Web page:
A study of the distribution of species presents strong evidence that organisms evolved ‘into’ their ecosystem rather than being placed there during a single act of creation. During his time in South America, Darwin encountered a classic piece of evidence for evolution. On the South American mainland, finches have short, straight beaks to crush seeds. Other species have taken advantage of the other food sources. On the Galapagos Islands, however, things are different. One way or another, the finches managed to get to the islands, while many other species of birds did not. In the absence of competition, the finches have evolved to take advantage of the range of food sources on offer. Woodpecker finches, for instance, have long beaks for extracting insects from holes in trees.
Evolution on islands
Darwin found out on his voyage, islands are particularly interesting places to study evolution. Young, volcanic islands such as the Galapagos are often colonized by plants whose seeds have been blown there by the wind, and by flying animals which have been driven off course by storms. In later years, of course, colonization by non-flying animals (such as rats and cats) is likely to be a result of human activity.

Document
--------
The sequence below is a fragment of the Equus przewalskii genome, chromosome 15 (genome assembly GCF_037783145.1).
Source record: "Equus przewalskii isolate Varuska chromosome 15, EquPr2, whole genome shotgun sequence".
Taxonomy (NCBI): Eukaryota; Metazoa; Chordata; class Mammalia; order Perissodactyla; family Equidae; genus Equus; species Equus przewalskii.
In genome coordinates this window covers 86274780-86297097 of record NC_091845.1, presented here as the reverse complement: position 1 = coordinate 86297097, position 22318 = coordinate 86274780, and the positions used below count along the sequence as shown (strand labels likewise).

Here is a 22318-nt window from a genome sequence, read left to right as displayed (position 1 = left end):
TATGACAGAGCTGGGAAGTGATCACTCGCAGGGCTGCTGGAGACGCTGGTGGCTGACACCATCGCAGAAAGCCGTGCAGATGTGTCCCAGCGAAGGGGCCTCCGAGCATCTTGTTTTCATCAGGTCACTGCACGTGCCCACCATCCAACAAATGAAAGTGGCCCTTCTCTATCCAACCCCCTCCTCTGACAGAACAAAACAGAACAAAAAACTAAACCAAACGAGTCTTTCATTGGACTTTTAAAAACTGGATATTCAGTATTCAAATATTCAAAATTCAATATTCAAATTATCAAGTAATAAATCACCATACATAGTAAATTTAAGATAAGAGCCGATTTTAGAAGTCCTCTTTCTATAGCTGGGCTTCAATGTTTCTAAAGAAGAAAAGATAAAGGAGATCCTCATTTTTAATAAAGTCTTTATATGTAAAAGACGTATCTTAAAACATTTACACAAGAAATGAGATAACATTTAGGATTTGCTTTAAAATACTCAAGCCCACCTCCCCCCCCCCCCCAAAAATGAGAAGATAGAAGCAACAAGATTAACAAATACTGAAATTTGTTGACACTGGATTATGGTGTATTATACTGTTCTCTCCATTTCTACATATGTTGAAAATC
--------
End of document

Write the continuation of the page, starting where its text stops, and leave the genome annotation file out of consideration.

The evolution of birds on islands can be very spectacular. Free from predators, birds often lose the power of flight and sometimes grow very large. Before the Maori settlers arrived from Polynesia, New Zealand was a bird-dominated ecosystem. Huge flightless birds, moas, some as tall as 3.5 metres, evolved to fill the niches normally occupied by mammals. They were easy prey for the Maoris, however, who hunted them to extinction within a few centuries. Ironically, the only survivor of the moa family, the kiwi, has become the country’s national emblem.
The anatomy (body plan) of plants and animals can reveal a lot about evolutionary relationships. The figure below shows one of the classic examples of comparative anatomy, the pentadactyl limb (five-fingered limb). This structure appears in various forms throughout the vertebrates: the feet of reptiles and amphibians, the human arm, the bat’s wing. The seal’s flipper, for example.
This basic five-fingered plan has been modified in a variety of ways to suit the animal’s mode of locomotion. Structures with a common origin but with a different function are said to be homologous. So, the wing of a bat is homologous to a human hand. The possession of the pentadactyl limb in so many different organisms is persuasive evidence that these animals have evolved from a common ancestor.